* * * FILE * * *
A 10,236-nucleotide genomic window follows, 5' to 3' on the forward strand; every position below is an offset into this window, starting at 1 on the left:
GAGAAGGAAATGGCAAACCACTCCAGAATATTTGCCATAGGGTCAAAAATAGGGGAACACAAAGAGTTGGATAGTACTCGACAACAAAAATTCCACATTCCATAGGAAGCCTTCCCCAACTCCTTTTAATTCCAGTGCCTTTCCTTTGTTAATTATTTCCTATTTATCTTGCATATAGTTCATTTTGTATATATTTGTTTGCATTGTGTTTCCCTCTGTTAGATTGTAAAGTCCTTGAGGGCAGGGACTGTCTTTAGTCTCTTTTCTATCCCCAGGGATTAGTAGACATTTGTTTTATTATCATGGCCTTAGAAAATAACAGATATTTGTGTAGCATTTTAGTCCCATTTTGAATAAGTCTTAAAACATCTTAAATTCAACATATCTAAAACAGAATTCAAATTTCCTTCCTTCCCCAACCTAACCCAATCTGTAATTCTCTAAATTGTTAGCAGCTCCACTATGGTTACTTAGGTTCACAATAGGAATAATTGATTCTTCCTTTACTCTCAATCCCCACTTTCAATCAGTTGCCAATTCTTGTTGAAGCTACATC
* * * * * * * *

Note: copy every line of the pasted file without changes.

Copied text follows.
A 10,236-nucleotide genomic window follows, 5' to 3' on the forward strand; every position below is an offset into this window, starting at 1 on the left:
GAGAAGGAAATGGCAAACCACTCCAGAATATTTGCCATAGGGTCAAAAATAGGGGAACACAAAGAGTTGGATAGTACTCGACAACAAAAATTCCACATTCCATAGGAAGCCTTCCCCAACTCCTTTTAATTCCAGTGCCTTTCCTTTGTTAATTATTTCCTATTTATCTTGCATATAGTTCATTTTGTATATATTTGTTTGCATTGTGTTTCCCTCTGTTAGATTGTAAAGTCCTTGAGGGCAGGGACTGTCTTTAGTCTCTTTTCTATCCCCAGGGATTAGTAGACATTTGTTTTATTATCATGGCCTTAGAAAATAACAGATATTTGTGTAGCATTTTAGTCCCATTTTGAATAAGTCTTAAAACATCTTAAATTCAACATATCTAAAACAGAATTCAAATTTCCTTCCTTCCCCAACCTAACCCAATCTGTAATTCTCTAAATTGTTAGCAGCTCCACTATGGTTACTTAGGTTCACAATAGGAATAATTGATTCTTCCTTTACTCTCAATCCCCACTTTCAATCAGTTGCCAATTCTTGTTGAAGCTACATC